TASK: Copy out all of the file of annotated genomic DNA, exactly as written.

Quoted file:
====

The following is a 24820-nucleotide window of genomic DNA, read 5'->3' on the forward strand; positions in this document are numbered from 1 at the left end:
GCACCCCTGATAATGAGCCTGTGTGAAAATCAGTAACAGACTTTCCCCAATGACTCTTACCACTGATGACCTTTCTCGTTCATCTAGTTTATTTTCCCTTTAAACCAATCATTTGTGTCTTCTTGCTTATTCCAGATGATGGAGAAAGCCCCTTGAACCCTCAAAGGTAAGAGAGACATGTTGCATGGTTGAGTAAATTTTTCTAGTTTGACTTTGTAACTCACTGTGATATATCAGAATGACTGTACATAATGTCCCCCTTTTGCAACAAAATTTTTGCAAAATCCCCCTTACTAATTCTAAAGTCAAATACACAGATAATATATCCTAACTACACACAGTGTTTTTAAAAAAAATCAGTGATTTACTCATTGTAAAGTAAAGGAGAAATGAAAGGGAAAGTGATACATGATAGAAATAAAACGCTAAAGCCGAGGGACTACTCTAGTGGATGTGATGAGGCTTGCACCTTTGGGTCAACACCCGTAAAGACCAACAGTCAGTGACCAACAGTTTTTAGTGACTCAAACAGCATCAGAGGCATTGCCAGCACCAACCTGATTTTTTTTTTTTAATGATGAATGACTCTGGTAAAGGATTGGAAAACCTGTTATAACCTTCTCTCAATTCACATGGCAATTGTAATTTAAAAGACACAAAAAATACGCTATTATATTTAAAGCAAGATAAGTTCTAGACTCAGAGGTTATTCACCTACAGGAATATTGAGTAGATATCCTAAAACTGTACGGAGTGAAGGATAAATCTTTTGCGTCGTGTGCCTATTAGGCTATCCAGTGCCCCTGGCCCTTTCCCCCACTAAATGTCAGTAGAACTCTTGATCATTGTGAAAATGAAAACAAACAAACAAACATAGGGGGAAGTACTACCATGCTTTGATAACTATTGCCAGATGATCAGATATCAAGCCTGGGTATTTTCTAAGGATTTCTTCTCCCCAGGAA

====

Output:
The following is a 24820-nucleotide window of genomic DNA, read 5'->3' on the forward strand; positions in this document are numbered from 1 at the left end:
GCACCCCTGATAATGAGCCTGTGTGAAAATCAGTAACAGACTTTCCCCAATGACTCTTACCACTGATGACCTTTCTCGTTCATCTAGTTTATTTTCCCTTTAAACCAATCATTTGTGTCTTCTTGCTTATTCCAGATGATGGAGAAAGCCCCTTGAACCCTCAAAGGTAAGAGAGACATGTTGCATGGTTGAGTAAATTTTTCTAGTTTGACTTTGTAACTCACTGTGATATATCAGAATGACTGTACATAATGTCCCCCTTTTGCAACAAAATTTTTGCAAAATCCCCCTTACTAATTCTAAAGTCAAATACACAGATAATATATCCTAACTACACACAGTGTTTTTAAAAAAAATCAGTGATTTACTCATTGTAAAGTAAAGGAGAAATGAAAGGGAAAGTGATACATGATAGAAATAAAACGCTAAAGCCGAGGGACTACTCTAGTGGATGTGATGAGGCTTGCACCTTTGGGTCAACACCCGTAAAGACCAACAGTCAGTGACCAACAGTTTTTAGTGACTCAAACAGCATCAGAGGCATTGCCAGCACCAACCTGATTTTTTTTTTTTAATGATGAATGACTCTGGTAAAGGATTGGAAAACCTGTTATAACCTTCTCTCAATTCACATGGCAATTGTAATTTAAAAGACACAAAAAATACGCTATTATATTTAAAGCAAGATAAGTTCTAGACTCAGAGGTTATTCACCTACAGGAATATTGAGTAGATATCCTAAAACTGTACGGAGTGAAGGATAAATCTTTTGCGTCGTGTGCCTATTAGGCTATCCAGTGCCCCTGGCCCTTTCCCCCACTAAATGTCAGTAGAACTCTTGATCATTGTGAAAATGAAAACAAACAAACAAACATAGGGGGAAGTACTACCATGCTTTGATAACTATTGCCAGATGATCAGATATCAAGCCTGGGTATTTTCTAAGGATTTCTTCTCCCCAGGAA